Nursing Conceptual Model & Framework
Six concepts are integrated into nursing curriculum. These concepts are essential to the art and science of nursing to guide practice through the perspectives of self, healthcare consumer, and profession.
A "Healthcare Consumer" is defined as a patient, client or population.
- Self: Nurses promote personal health and wellness
- Healthcare Consumer: Nurses emphasize the interpersonal helping relationship while practicing holistic, culturally congruent care
- Profession: Nurses invest and commit to the advancement of professional nursing
- Self: Nurses utilize logical, analytical, intuitive, and creative thinking
- Healthcare Consumer: Nurses utilize critical thinking to make sound clinical decisions
- Profession: Nurses act as advocates and change agents
- Self: Nurses understand their own personal attributes, values and beliefs
- Healthcare Consumer: Nurses recognize human experiences, needs and responses in varying states of health
- Profession: Nurses understand the theories, research, issues, trends, and forces that shape the practice of nursing.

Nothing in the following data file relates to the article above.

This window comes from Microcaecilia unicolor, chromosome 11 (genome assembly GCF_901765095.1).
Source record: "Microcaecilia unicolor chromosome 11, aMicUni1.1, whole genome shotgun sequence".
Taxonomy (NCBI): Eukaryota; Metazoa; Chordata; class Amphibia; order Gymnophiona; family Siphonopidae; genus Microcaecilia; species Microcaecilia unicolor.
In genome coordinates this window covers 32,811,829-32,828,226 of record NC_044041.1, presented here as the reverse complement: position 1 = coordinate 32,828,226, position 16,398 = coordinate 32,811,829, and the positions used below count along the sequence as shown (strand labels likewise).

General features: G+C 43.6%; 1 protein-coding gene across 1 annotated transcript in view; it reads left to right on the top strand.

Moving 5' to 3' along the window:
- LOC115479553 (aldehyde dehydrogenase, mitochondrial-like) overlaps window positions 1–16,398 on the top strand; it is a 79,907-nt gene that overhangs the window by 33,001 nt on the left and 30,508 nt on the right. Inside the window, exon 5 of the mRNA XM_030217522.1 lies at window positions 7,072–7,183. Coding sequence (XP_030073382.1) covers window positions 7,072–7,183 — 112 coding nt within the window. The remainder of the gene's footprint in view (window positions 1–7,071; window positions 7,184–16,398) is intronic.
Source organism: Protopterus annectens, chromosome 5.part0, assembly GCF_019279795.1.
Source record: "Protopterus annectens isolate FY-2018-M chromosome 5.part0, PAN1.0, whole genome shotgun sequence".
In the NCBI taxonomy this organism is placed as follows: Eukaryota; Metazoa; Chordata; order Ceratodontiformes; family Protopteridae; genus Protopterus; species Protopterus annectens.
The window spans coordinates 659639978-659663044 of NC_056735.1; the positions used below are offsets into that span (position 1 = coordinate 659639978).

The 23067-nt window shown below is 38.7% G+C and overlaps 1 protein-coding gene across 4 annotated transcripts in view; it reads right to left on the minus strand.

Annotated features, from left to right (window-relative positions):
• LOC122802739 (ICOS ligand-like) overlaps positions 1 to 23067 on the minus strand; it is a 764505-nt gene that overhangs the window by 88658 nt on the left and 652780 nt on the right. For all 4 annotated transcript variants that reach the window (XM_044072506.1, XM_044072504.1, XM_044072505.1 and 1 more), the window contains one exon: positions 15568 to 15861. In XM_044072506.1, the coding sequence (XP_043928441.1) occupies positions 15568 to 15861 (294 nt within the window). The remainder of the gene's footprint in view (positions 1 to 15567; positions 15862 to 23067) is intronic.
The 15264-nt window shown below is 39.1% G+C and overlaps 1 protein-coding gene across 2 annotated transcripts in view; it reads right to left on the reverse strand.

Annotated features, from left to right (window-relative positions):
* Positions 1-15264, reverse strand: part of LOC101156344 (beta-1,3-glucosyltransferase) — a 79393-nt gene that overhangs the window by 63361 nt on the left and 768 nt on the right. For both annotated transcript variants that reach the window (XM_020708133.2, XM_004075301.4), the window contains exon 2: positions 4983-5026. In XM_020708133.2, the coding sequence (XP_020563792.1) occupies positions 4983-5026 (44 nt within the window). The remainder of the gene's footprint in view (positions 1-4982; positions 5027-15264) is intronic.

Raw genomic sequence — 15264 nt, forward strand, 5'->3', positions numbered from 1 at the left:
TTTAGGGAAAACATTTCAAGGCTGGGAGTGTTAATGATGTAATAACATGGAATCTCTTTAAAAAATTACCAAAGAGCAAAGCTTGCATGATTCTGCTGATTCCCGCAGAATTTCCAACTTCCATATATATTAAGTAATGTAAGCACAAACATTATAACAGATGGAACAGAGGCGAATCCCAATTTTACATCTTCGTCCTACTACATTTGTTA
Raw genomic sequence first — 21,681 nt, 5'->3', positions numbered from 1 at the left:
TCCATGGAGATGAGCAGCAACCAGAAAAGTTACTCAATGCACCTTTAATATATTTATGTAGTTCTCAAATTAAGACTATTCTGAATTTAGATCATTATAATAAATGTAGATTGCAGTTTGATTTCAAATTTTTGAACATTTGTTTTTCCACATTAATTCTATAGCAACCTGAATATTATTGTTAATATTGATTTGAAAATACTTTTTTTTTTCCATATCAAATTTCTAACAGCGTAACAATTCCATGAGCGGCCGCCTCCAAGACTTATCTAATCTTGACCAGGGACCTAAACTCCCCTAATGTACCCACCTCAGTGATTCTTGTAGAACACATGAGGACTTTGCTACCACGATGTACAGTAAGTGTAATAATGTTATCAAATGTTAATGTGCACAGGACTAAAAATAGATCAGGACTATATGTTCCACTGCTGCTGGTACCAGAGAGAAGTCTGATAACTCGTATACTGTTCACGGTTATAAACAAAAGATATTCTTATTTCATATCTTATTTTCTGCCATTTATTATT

- Self: Nurses develop and maintain the cognitive, interpersonal, and psychomotor skills for safe, effective nursing care
- Healthcare Consumer: Nurses demonstrate professional standards of practice using evidence-based practice to deliver safe, effective nursing care
- Profession: Nurses understand and abide by the legal and ethical aspects of practice set forth by professional standards and policy.
- Self: Nurses promote self-awareness to enhance interactions
- Healthcare Consumer: Nurses share and exchange information in collaboration with the healthcare consumer
- Profession: Nurses communicate appropriately with colleagues and stakeholders
- Self: Nurses develop professional attributes and values through ongoing self-assessment, self-determination, and life-long learning
- Healthcare Consumer: Nurses advocate for healthcare consumers
- Profession: Nurses shape and influence the profession and global health through active involvement in health care policy